Chapter 9 Ideal Transformer

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Chapter 9 Ideal Transformer
Lecture 04 Electro Mechanical System

Electro Mechanical System
Ideal Transformer Introduction Transformers are one of the most useful electrical devices ever invented. It can raise or lower the voltage or current in an ac circuit. It can isolate circuits from each other. It can change the apparent value of impedance. The transformer enables us to transmit electrical energy over great distances. Lecture 04 Electro Mechanical System

Eelements of transformer
Lecture 04 Electro Mechanical System

Transformer application
Lecture 04 Electro Mechanical System

Electro Mechanical System
Voltage Induction For a coil consisting of N turns placed in a variable flux , the flux alternates sinusoidally at a frequency f, periodically reaching positive and negative max. The flux induces a sinusoidal ac voltage. Where: E = effective voltage induced [V] f = the frequency of flux [Hz] N = number of turns. max is the peak value of flux [Wb] (The reason for using peak flux is that it is proportional to peak flux density Bmax which in iron cores, determine the value of saturation.) The question arises: Why do we use peak value of Fmax ? The reason is peak flux is proportional to peak flux density Bmax which in iron cores, determine the value of saturation. Lecture 04 Electro Mechanical System

Applied Voltage & Induced Voltage
Consider a coil connected across an AC voltage source Eg. The coil and source resistances are negligible. The induced voltage E must equal the source voltage Eg. A sinusoidal AC flux  must exist to generate the induced voltage on the N turns of the coil. max varies in proportion to Eg. Placing an iron core in the coil will not change the flux . Lecture 04 Electro Mechanical System

Applied Voltage & Induced Voltage
Magnetization current Im drives the AC flux The current is 90° out-of-phase and lagging with respect to the voltage. To produce the same flux a smaller magnetomotive force is needed with an iron core than an air core. Less magnetizing current is required. So with an iron core, less current is needed to drive the AC flux. Lecture 04 Electro Mechanical System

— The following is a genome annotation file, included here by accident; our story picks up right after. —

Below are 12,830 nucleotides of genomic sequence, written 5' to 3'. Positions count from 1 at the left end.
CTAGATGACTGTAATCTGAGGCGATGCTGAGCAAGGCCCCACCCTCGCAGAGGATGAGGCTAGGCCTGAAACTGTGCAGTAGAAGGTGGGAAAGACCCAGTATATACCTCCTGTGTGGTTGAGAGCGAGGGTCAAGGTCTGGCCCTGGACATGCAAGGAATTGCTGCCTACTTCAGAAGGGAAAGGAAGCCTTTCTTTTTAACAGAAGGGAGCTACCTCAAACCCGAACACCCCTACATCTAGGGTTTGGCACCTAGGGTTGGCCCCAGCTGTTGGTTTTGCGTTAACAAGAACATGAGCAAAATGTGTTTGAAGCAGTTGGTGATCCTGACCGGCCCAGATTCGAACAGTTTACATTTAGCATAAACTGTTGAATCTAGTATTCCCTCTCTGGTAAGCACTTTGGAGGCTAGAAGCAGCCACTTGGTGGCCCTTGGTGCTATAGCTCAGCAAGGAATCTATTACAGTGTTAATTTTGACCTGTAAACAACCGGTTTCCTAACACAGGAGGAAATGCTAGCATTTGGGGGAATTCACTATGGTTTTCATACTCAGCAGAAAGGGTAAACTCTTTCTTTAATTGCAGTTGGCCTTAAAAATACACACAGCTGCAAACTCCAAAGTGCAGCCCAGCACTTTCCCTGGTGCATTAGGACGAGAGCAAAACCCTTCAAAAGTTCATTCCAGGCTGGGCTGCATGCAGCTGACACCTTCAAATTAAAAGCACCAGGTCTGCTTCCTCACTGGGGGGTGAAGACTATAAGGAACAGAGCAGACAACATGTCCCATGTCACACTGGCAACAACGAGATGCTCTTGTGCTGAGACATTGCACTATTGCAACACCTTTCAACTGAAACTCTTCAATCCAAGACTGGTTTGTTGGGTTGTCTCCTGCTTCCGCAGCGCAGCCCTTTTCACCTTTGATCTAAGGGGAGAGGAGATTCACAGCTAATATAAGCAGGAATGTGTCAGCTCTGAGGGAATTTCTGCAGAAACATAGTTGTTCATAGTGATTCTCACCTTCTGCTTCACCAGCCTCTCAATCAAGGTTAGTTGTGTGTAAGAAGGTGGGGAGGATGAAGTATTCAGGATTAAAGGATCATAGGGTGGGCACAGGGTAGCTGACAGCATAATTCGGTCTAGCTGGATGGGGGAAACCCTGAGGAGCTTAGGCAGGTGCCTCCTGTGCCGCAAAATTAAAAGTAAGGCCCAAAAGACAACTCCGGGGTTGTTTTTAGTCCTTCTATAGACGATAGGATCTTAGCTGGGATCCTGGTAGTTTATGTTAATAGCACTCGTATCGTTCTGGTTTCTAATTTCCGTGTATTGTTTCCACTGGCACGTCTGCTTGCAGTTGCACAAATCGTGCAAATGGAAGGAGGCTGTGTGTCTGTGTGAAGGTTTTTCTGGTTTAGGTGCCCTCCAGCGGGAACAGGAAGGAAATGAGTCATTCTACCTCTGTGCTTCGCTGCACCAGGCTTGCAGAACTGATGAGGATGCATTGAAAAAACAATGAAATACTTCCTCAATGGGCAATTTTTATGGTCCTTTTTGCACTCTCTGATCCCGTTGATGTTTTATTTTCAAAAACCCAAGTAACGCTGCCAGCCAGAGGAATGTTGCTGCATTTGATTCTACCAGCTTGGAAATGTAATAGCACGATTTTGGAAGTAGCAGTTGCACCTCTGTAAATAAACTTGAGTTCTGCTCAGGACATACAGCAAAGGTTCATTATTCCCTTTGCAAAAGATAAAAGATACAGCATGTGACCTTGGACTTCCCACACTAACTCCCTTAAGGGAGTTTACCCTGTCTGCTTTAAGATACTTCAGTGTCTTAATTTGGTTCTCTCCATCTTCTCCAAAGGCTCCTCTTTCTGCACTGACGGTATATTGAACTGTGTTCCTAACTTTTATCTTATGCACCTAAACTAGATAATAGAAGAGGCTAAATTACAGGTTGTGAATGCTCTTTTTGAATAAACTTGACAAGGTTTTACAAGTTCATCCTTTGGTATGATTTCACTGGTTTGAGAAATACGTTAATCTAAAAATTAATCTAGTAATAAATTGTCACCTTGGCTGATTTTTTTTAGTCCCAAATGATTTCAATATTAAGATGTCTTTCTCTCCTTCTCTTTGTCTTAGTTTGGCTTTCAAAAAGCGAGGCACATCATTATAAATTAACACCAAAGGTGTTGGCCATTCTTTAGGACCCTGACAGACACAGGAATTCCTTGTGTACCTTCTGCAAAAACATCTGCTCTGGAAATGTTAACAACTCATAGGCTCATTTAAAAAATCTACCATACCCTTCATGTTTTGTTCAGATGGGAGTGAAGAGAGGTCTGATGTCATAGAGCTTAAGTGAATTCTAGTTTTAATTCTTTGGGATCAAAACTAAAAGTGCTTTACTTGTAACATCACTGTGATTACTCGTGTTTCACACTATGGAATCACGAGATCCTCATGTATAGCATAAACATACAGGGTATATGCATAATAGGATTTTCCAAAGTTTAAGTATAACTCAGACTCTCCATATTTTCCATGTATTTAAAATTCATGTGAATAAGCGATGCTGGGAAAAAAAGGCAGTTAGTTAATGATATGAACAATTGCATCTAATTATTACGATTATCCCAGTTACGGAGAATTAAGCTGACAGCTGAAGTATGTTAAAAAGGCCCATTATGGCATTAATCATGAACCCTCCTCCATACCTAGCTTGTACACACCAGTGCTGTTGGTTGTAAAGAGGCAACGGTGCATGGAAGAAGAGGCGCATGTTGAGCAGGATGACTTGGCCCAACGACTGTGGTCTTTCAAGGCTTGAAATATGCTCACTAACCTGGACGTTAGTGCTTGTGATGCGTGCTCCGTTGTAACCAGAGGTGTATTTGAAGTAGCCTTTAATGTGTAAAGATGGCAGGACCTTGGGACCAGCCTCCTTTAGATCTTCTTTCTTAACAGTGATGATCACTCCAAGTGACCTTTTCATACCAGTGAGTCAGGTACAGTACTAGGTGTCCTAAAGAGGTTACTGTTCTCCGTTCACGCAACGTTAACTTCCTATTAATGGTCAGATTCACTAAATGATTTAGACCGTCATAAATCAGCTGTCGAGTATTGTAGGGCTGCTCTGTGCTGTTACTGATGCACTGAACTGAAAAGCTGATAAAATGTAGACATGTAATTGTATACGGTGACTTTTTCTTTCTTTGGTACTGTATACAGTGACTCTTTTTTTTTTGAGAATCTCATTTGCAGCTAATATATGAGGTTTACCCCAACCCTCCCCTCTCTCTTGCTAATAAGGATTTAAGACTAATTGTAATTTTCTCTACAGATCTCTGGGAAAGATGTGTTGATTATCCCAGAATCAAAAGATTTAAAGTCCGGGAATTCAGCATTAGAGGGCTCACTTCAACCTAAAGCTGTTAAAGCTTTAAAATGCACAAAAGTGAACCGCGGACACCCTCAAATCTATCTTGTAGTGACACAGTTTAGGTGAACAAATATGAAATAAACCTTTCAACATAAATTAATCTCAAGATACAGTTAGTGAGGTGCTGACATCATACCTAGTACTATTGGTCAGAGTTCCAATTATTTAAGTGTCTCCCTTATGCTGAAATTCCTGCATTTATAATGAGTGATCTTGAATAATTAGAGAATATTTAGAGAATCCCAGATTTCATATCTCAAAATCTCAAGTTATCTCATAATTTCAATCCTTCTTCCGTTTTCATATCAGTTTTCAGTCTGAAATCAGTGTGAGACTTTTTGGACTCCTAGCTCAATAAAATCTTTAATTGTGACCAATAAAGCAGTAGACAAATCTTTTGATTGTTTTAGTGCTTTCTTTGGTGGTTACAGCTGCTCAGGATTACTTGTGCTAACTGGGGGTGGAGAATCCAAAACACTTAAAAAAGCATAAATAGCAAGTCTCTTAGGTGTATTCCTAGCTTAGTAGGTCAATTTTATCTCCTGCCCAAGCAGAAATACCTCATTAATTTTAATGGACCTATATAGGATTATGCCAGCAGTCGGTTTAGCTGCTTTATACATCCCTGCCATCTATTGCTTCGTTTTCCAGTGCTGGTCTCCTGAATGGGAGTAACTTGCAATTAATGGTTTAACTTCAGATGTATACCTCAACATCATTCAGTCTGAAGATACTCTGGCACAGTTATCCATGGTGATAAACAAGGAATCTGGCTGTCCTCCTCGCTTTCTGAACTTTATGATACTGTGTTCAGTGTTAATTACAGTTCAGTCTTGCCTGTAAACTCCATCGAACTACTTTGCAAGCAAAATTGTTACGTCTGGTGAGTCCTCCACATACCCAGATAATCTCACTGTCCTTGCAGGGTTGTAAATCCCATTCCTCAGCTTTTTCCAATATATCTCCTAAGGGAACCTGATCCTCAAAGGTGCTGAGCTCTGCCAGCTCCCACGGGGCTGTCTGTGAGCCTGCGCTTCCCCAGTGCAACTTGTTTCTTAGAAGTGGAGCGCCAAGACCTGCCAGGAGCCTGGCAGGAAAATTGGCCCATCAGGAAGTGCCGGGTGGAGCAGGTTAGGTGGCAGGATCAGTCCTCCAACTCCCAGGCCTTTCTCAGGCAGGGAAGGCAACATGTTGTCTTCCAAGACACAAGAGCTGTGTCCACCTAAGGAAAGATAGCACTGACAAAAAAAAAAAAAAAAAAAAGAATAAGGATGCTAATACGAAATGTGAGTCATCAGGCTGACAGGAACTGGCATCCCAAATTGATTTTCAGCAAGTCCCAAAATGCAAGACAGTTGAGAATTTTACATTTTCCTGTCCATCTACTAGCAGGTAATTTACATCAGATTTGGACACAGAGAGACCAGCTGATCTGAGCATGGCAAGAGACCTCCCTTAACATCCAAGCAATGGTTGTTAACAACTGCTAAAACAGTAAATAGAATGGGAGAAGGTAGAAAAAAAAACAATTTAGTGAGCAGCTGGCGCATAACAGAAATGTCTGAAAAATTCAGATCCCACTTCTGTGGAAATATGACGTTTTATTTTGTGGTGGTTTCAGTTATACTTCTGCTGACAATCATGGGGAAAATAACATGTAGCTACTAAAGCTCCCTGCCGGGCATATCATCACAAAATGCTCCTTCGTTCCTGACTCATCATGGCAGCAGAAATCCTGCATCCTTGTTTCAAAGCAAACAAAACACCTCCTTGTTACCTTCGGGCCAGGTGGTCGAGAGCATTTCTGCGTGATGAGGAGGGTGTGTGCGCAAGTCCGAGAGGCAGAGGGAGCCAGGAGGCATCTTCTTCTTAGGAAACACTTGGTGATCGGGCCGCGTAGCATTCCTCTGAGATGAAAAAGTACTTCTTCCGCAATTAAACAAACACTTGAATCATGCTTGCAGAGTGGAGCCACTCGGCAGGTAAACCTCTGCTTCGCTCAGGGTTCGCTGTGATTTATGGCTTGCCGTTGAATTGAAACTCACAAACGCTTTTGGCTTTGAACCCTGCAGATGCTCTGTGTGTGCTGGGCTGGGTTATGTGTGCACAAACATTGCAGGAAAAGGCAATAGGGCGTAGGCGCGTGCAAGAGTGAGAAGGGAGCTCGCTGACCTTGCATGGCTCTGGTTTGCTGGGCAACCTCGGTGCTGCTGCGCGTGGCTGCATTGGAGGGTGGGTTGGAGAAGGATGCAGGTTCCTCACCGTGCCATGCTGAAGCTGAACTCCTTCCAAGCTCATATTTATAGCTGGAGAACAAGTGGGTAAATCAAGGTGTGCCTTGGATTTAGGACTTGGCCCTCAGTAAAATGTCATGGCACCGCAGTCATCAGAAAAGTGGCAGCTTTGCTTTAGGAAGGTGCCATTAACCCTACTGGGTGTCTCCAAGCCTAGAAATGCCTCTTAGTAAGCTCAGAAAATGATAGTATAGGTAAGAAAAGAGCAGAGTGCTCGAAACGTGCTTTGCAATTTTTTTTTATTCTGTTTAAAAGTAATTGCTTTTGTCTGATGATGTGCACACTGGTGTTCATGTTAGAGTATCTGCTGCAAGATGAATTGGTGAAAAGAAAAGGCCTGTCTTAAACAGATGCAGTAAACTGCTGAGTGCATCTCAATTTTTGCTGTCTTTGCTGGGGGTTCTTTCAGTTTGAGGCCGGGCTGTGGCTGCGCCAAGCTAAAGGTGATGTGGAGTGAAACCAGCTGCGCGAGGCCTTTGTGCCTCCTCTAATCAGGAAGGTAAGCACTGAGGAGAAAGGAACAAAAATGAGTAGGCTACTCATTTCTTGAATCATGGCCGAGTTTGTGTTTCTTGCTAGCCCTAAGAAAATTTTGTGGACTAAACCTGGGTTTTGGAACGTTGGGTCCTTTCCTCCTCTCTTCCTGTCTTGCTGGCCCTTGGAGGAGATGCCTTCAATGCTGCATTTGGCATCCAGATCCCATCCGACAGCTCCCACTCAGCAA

Applied Voltage & Induced Voltage
Example A coil, having 4000 turns, links an AC flux with a peak value of 2mWb at a frequency of 60 Hz Calculate the rms value of the induced voltage What is the frequency of the induced voltage?   E = 4.44 f N max E = 4.44 x 60 x 4000 x 0.002 E = 2131 V The induced voltage has rms value of 2131 V and a frequency of Hz. The peak voltage is: 2131 x √2 = 3014 V Lecture 04 Electro Mechanical System

Applied Voltage & Induced Voltage
Example: A coil, having 90 turns, is connected to a 120 V, 60 Hz source the rms magnetization current is 4 A. Find: a) Peak value of the flux b) Peak value the mmf. c) Inductive reactance of the coil. d) Inductance of the coil. Lecture 04 Electro Mechanical System

Elementary Transformer
Consider an air-core coil, excited by an AC source Eg, draws a magnetization current Im, produces a total flux  A second coil is brought close to the first a portion  m1 of the flux couples the second coil, the mutual flux an AC voltage E2 is induced the flux linking only the first coil is called the leakage flux,  f1 Improved flux coupling concentric windings, iron core weak coupling causes small E2 Lecture 04 Electro Mechanical System

Elementary Transformer
The magnetization current Im produces both fluxes m1 and f1 The fluxes are in-phase The voltages Eg and E2 are in-phase Terminal orientation such that the coil voltages are in-phase and are said to possess the same polarity Lecture 04 Electro Mechanical System